Dev

Salesforce’s new Heroku & Force tools let any Java dev create mobile apps

Enterprise cloud software powerhouse Salesforce has introduced a set of new handy mobile-centric services for developers using Heroku and Force.com, the two platform-as-a-service (PaaS) providers under the Salesforce Platform banner.

The huge growth opportunities for PaaS providers like Force.com and Heroku and the muscular rise of native mobile apps are no doubt pushing Salesforce to reach out more frequently than ever to developers who might use its platform services and build for mobile. Salesforce already places a heavy emphasis on mobile apps and mobile access to Salesforce data, but this new move powers up its tools focused on enterprise developers.

First up, Salesforce now offers open-source “packs” that are designed to let JavaScript web developers build HTML5 or hybrid mobile apps. These packs give devs access to Salesforce Platform “REST APIs” through three JavaScript frameworks: AngularJS, Backbone.js, and jQuery Mobile. Ideally, it makes a web developers’ life easier if he or she wants to develop on mobile as well.

“These are millions of JavaScript developers out there,” Salesforce Platform VP Scott Holden told VentureBeat. “We want these folks to build mobile apps — specifically ones that access Salesforce data.”

Second, Salesforce has revamped its mobile SDK to version 2.0. The open-source SDK makes it easier for enterprise-focused developers to connect Salesforce data to iOS and Android mobile apps regardless if those apps are built natively, hybrid, or HTML5. The SDK also helps give devs access to geolocation data and a smartphone’s camera so employers or enterprise app makers want to add a location data layer or have the app take pictures. Additionally, the SDK has libraries for things like secure offline storage and authentication.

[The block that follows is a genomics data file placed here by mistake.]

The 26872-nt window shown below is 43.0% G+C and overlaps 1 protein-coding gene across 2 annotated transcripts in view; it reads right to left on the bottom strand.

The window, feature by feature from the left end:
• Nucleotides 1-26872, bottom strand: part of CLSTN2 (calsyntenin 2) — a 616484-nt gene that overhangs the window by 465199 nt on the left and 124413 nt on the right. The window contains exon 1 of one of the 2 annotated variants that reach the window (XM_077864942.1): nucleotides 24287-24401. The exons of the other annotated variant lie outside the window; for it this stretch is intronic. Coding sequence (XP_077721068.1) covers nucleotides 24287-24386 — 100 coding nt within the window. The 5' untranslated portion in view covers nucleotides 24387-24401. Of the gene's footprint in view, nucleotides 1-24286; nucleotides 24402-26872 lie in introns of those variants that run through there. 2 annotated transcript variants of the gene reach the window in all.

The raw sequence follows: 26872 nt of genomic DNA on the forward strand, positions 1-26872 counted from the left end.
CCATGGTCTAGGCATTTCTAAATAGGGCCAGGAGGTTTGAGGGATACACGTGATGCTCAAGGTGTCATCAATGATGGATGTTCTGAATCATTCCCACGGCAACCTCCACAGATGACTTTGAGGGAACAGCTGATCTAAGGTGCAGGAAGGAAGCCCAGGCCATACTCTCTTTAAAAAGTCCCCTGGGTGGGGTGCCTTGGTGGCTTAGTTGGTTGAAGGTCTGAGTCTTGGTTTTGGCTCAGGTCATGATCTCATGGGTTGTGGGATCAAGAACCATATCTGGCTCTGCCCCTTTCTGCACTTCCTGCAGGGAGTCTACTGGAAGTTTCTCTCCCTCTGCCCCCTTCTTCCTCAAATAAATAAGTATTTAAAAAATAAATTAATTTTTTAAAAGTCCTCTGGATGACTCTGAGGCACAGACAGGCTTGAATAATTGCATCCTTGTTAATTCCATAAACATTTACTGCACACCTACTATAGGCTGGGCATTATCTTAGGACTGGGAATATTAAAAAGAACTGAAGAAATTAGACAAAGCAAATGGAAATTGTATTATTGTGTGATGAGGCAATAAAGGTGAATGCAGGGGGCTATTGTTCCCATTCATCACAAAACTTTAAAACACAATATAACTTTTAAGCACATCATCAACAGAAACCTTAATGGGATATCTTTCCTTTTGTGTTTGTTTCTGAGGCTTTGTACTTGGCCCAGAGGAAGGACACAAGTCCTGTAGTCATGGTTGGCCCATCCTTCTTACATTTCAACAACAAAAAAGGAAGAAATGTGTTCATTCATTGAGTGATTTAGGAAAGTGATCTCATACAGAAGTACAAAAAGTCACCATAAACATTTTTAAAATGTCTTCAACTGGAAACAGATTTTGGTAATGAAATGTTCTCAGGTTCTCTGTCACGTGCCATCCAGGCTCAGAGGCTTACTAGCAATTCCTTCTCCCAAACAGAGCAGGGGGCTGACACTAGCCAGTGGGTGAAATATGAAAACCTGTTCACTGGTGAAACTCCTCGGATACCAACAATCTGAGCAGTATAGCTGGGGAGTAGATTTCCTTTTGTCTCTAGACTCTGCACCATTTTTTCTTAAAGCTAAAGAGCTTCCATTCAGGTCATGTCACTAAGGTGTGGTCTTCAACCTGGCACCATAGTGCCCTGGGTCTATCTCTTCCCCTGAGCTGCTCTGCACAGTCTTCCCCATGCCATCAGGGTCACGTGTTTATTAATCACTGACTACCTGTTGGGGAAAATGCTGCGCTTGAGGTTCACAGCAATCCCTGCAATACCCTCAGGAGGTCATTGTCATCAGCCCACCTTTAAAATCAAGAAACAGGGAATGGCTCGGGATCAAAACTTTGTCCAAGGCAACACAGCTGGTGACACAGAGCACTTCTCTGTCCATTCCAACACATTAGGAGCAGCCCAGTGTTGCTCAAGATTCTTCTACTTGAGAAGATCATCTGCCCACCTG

The SDK update is focused on Force.com users rather than Heroku users, but the packs could be used for either set. Holden said the number of developers using the two PaaS providers is about evenly split, although Heroku hosts many more apps than Force.com.

On a final note, Salesforce is doing more two things outside of new products to reach out to enterprise developers. First, it is opening up what it dubs the “Salesforce Mobile Accelerator Program,” which will “provide training and best practices on reference architectures, mobile architect curriculum, and consultant certification.” The program counts companies including Appirio, Bluewolf, Deloitte Consulting, and Detroit Labs as partners.

Salesforce’s developer community will also host a series of events during the week of April 22 to give hands-on time with the latest Salesforce mobile services for developers, including the new SDK and the open-source packs.

Top photo via Salesforce

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